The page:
“Not Human Enough for the Census” is available here: https://www.erik-fuhrer.com/not-human-enough-for-the-census.

Emma Lee’s The Significance of a Dress is available from Arachne Press. The link also has a trailer featuring the title poems and samples of some of the poems from the collection. It is also available as an eBook.

The Significance of a Dress banner displayed at launch


“Hotel” Ali Lewis (Verve Poetry Press) – book review

Ali Lewis Hotel front cover“Hotel” is full of astutely observed poems that take an idea, play with it and arrive at a surprising conclusion. However, each poem is faithful to its own logic so the poems don’t feel surreal or as if the quirkiness has been thrown in as a distraction. In the opening poem, “Pressure”, the narrator speeding down a clear road hits a pheasant and pulls into

“the nearest petrol station pressure
wash blood from the bonnet of my car
from the headlights from underneath
the wheelarches while you keep watch
tell me shaking i would do this with you
i would do this with you if we killed a man”

Readers don’t get to know the relationship between the narrator and the person referred to as “you”, just that the second person feels the narrator and driver is too calm about washing the pheasant’s blood from the car. Then imagines the narrator/driver remaining just as calm if a man rather than a pheasant had been hit. There’s no need for the second person to “keep watch” but their paranoia keeps them stuck and escalates into whataboutery. The driver doesn’t respond, keeping busy is a way of keeping his emotions in check. This scene could become a pattern of behaviour in the relationship: one becoming emotional the other remaining stoic. A repeating pattern is also explored in “Carpet” where she pictures him as “a bad hotel carpet”,

“She hated the way she could see him
in a Rotary Club or Masons’ Grand Lodge,
and how he was, like a bad hotel carpet,
the same in the bedroom as he was in the bar,
as he was in the bedrooms of all of the others.

She hated the way he’d wait at the doorstep
if she stayed out too late, or roll, bright red,
out into the street, and how, like a bad hotel
carpet, his pattern seemed chosen to mask
all the dirt, his surface to muffle her steps.”

A man conscious of status and external image, less careful about what she thinks. Others see the surface pattern, she’s seen the dirty underlayer. He’s likes the impression of order, of routine. She wants to go out and come back at the wrong time occasionally. Although she claims to hate his habits, she doesn’t appear to be planning to leave. Perhaps his habits offer a security and familiarity. Another one concerned with image and routine is “The Englishman”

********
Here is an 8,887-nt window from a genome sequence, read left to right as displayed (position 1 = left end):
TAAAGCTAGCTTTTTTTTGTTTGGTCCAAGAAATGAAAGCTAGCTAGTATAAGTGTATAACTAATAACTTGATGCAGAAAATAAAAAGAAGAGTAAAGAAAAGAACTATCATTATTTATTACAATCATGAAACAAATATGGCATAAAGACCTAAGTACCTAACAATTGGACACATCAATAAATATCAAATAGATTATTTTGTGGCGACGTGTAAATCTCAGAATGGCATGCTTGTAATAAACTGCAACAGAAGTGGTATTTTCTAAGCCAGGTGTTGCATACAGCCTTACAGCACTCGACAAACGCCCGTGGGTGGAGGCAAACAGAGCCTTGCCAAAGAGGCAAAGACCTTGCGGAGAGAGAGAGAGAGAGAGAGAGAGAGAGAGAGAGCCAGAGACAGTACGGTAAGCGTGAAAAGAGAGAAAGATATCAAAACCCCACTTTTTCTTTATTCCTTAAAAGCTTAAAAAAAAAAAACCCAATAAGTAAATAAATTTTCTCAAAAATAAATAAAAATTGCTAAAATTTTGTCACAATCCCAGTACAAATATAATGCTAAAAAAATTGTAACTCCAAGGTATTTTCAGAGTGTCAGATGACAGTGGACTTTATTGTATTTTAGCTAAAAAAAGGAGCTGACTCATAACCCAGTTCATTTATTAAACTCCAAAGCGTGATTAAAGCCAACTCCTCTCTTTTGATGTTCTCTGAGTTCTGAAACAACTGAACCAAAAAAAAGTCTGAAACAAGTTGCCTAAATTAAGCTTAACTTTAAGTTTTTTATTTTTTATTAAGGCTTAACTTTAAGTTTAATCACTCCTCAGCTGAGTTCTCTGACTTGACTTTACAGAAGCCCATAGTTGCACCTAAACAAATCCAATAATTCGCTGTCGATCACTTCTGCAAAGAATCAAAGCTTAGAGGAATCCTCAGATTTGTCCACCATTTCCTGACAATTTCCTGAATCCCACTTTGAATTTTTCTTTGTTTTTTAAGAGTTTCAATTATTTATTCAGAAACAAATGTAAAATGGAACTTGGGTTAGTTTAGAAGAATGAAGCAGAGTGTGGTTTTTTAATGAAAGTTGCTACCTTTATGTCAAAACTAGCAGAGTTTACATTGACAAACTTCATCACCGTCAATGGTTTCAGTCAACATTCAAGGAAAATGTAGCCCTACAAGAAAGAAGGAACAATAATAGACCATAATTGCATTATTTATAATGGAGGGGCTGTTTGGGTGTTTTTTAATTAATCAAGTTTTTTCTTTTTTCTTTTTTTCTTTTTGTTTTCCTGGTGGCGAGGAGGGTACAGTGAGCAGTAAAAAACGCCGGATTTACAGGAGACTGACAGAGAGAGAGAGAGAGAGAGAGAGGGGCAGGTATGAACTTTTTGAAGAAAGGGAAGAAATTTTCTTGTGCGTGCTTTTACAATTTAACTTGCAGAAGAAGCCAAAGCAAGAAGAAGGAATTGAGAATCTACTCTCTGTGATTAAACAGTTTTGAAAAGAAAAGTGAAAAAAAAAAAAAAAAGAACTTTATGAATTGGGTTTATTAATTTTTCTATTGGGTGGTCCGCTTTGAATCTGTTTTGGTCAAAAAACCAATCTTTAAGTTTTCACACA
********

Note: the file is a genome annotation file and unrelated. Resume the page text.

“In the bathroom, the Englishman has a cheeky
Punch cartoon, taking aim at the establishment,

and when he pisses, the Englishman aims
for the water, not the bowl. He splashes joyously.

The Englishman is not pissed, actually.
He can handle his drink, and his own affairs.

The Englishman has had an affair. He wears
a signet ring and not a wedding band.

The Englishman doesn’t signal when he changes
lanes on roundabouts or the ring road.

The Englishman is very sorry. He didn’t realise
you were in here, getting changed.”

Each couplet runs on from a word in the preceding couplet, allowing the poem to move forward and digress without the digressions becoming irritating or illogical. Each acts to reassure the Englishman that, whatever he encounters or does, he’s an all right chap underneath it all.

“Gloss” is inspired by a quote from Kay Ryan’s “Things Shouldn’t Be So Hard”, “A life should leave/ deep tracks:/ ruts where she/ went out and back”, and ends,

“How can we grieve
What is the knack?
A trick
candle that
went out and back.”

The lives of others leave imprints. Grief isn’t a single event but something that recurs when we least expect it.

In “Hotel” Ali Lewis has created an engaging, intelligent collection of poems that play with ideas and images. Each poem follows its own logic and is carefully crafted so they bear repeating reading. Like moving from one hotel room to another, the basic furniture may seem familiar but the placing is different or there’s an item in one room that wasn’t in the last, so guests are forced to look again, pay attention and notice the differences, the change in route.

“Hotel” is available from Verve Poetry Press.

Emma Lee’s The Significance of a Dress is available from Arachne Press. The link also has a trailer featuring the title poems and samples of some of the poems from the collection. It is also available as an eBook.

Emma Lee The Significance of a Dress cover image


Should I Tag Writers on Social Media?

There’s no simple yes or no answer. Unless a writer has a very strict “read no reviews under any circumstances” policy, most writers are likely to welcome being tagged in a positive review. However, if someone has written a savage review and tags the author in the hope of getting a reaction, no writer would welcome that tag and the tagger needs to ask themselves if this is the best way of getting a point across (hint: it isn’t). It’s also a question of numbers. Getting one or two tags occasionally doesn’t feel too onerous, but getting thousands in one day feels overwhelming because each one is effectively a demand on a writer’s attention. Even just to read the post and decide not to respond takes time away from actually writing.

Why Tag Writers on Social Media?

The reasons for tagging writers on social media generally fall into one of the following categories:

  1. You want the author to know you’ve bought their book
  2. You’ve posted a photo of a book or books and want the author or authors to see